Enforcement and Assistance in New England
Health Care Industry
In April of 2004, EPA New England launched a Health Care Initiative to foster increased compliance with environmental laws by New England's hospitals. This effort was undertaken after EPA's New York office discovered numerous violations at hospitals in the New York/New Jersey area.
Over the past year, EPA New England has worked extensively with staff at health care facilities to ensure they know, understand and adhere to federal environmental laws, which are central to protecting the public's health and safety. We are partnering with health care facilities, providing grant funds and compliance assistance, and urging these facilities to self-audit.
As part of the National Hospitals for a Healthy Environment (H2E) program, we are partnering with 143 New England health care facilities to achieve mercury and solid waste reductions. The primary goal of the H2E effort is to educate health care professionals about pollution prevention opportunities in hospitals and health care systems. To date, these New England hospitals have reduced their use of mercury by an estimated 3,000 pounds. In addition, EPA awarded two grants worth a total of $134,000 to support projects aimed at helping hospitals comply with environmental regulations.
A $60,000 EPA grant is funding a project to test new ways to reduce pharmaceutical waste in hospitals and dispose of it more effectively. The project involves a partnership with H2E, Dartmouth-Hitchcock Medical Center, PharmEcology Associates, the NH Department of Environmental Services, the NH Hospital Association and EPA.
A $74,000 grant from EPA is being used to train inspectors from the Joint Commission on the Accreditation of Health Care Organizations (JCAHO) to incorporate environmental compliance and pollution prevention into their accreditation process. JCAHO accreditation is required by hospitals to receive Medicare funding. This project involves a partnership among a number of health care organizations, including the American Hospital Association and EPA.
As part of the Region's health care assistance program, we conduct workshops and maintain regular, on-going communication with close to 1,000 individuals within this industry via an electronic mailing list. Through our outreach activities, we are providing information that facilities need to help them reduce the environmental impacts of their operations and improve their understanding of, and compliance with, environmental regulations. We also provide information to help facilities realize the cost savings and environmental benefits that can be attained through improvements in recycling, energy efficiency and water conservation.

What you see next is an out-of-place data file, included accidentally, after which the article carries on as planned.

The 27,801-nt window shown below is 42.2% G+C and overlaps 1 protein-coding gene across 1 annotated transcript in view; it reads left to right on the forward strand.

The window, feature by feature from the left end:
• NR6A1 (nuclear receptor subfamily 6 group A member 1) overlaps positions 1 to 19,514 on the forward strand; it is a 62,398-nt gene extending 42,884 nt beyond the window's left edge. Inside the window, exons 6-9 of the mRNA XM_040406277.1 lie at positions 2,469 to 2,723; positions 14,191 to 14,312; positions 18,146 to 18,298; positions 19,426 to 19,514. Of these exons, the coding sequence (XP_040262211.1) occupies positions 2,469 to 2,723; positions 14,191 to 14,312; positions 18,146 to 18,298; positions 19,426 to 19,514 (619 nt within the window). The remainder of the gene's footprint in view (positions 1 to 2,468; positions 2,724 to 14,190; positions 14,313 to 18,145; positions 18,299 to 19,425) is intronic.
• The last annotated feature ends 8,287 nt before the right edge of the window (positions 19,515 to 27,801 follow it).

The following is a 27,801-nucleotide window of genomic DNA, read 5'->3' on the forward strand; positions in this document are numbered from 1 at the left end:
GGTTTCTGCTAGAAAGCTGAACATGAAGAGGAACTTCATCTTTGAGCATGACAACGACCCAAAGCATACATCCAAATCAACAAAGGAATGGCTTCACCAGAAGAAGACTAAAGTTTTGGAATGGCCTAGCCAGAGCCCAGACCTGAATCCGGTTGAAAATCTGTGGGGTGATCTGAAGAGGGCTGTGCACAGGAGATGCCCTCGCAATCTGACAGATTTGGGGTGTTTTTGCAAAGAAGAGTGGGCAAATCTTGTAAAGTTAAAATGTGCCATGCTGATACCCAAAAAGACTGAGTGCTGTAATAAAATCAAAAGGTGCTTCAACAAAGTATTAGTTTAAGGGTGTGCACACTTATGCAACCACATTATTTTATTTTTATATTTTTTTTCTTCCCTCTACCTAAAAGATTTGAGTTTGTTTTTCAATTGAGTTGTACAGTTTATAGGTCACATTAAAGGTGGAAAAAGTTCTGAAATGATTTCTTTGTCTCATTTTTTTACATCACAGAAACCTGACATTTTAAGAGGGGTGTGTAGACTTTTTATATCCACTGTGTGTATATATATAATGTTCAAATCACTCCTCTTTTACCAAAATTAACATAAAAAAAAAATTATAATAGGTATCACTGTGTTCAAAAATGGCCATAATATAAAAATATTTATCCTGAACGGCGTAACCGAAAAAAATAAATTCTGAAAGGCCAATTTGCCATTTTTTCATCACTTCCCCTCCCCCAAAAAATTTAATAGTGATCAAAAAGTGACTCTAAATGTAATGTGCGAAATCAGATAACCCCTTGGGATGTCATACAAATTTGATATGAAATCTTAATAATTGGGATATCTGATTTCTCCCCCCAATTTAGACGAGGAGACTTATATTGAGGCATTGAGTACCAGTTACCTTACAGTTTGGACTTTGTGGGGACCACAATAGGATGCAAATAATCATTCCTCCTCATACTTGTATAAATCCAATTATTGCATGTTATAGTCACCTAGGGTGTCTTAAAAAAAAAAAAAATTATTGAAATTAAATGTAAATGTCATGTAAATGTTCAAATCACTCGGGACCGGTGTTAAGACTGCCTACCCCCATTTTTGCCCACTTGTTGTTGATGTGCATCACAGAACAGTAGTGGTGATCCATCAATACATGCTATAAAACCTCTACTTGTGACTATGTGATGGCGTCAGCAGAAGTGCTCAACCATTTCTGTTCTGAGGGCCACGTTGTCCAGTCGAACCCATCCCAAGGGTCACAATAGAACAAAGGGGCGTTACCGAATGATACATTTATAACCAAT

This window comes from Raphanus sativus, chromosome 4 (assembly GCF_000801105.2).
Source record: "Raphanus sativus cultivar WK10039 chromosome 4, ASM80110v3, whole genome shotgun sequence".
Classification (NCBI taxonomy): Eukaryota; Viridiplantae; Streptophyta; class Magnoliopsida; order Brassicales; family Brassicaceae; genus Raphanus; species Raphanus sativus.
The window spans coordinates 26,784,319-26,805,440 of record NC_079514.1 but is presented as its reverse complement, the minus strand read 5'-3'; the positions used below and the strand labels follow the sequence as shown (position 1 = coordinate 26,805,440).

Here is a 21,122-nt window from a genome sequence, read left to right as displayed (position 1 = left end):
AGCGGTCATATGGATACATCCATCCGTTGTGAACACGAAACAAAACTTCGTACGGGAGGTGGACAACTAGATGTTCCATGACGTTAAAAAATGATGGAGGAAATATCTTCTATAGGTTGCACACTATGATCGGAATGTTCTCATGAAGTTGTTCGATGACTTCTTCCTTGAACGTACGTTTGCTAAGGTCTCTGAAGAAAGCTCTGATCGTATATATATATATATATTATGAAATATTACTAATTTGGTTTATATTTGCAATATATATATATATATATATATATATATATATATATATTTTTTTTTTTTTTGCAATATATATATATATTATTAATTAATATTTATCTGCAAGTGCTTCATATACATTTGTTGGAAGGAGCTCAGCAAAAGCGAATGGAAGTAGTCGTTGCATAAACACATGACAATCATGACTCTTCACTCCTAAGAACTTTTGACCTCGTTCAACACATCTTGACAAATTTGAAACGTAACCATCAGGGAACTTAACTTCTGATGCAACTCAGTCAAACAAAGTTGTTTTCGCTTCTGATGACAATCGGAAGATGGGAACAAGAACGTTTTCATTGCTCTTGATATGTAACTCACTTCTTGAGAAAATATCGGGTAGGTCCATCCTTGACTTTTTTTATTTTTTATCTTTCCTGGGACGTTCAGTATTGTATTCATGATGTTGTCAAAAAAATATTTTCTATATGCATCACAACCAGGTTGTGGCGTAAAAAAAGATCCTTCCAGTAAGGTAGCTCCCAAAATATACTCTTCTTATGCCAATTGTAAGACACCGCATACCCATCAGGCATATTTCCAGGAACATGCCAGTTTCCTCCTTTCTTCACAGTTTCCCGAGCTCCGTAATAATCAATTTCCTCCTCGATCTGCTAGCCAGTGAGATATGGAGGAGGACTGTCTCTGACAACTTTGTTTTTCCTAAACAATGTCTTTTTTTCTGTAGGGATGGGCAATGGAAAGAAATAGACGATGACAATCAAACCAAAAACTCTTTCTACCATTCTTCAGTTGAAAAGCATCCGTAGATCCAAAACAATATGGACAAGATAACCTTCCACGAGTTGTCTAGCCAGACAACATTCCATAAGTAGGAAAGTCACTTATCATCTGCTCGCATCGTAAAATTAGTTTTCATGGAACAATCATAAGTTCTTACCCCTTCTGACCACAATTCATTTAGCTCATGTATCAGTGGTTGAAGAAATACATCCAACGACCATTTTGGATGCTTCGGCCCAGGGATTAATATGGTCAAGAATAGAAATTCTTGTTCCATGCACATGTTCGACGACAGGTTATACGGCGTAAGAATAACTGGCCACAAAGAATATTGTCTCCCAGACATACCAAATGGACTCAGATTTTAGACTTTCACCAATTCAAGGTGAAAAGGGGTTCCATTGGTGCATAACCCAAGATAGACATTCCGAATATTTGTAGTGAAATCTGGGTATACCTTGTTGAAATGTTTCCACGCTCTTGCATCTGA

Another facet of EPA New England's Health Care Initiative is to encourage facilities to take advantage of EPA's Audit Policy. This policy is designed to safeguard human health and the environment by providing incentives for regulated entities to voluntarily self-police in order to ensure compliance with federal environmental laws and regulations. To take advantage of these incentives, regulated entities must voluntarily discover, promptly disclose to EPA, expeditiously correct, and prevent recurrence of future environmental violations. Disclosures are often preceded by consultation between EPA and the regulated entity, so that they can discuss mutually acceptable disclosure details, compliance, and audit schedules. In Fiscal Year 2005, EPA New England entered into disclosure agreements with six health care institutions covering 14 major hospitals and 60 of their affiliated facilities.
Along with our efforts to achieve compliance through assistance and incentives, we remain committed to using our enforcement authority when faced with situations that threaten public heath and the environment or involve significant violations. For example, in 2005, we cited the Veteran's Administration Hospital in White River Junction, VT, for improper handling and storage of hazardous waste. Along with citing numerous violations, EPA's complaint requires the VA to come into compliance with applicable hazardous waste laws, and seeks a penalty of $372,254. The proposed fine is one of the largest ever issued by EPA against a Veterans Administration facility nationwide. It is also the largest fine ever issued to a federal facility by EPA New England for improper handling and storage of hazardous waste.
Under EPA New England's Federal Facility Program, we have worked to improve VA Hospitals' environmental compliance for the past eleven years, through both compliance assistance and enforcement activities. On-site Environmental Management Reviews have been conducted at eleven VA hospitals in New England -- including one at the White River Junction facility in August of 1999. The VA Hospital in White River Junction is the sixth VA hospital in New England to receive an EPA Administrative Complaint.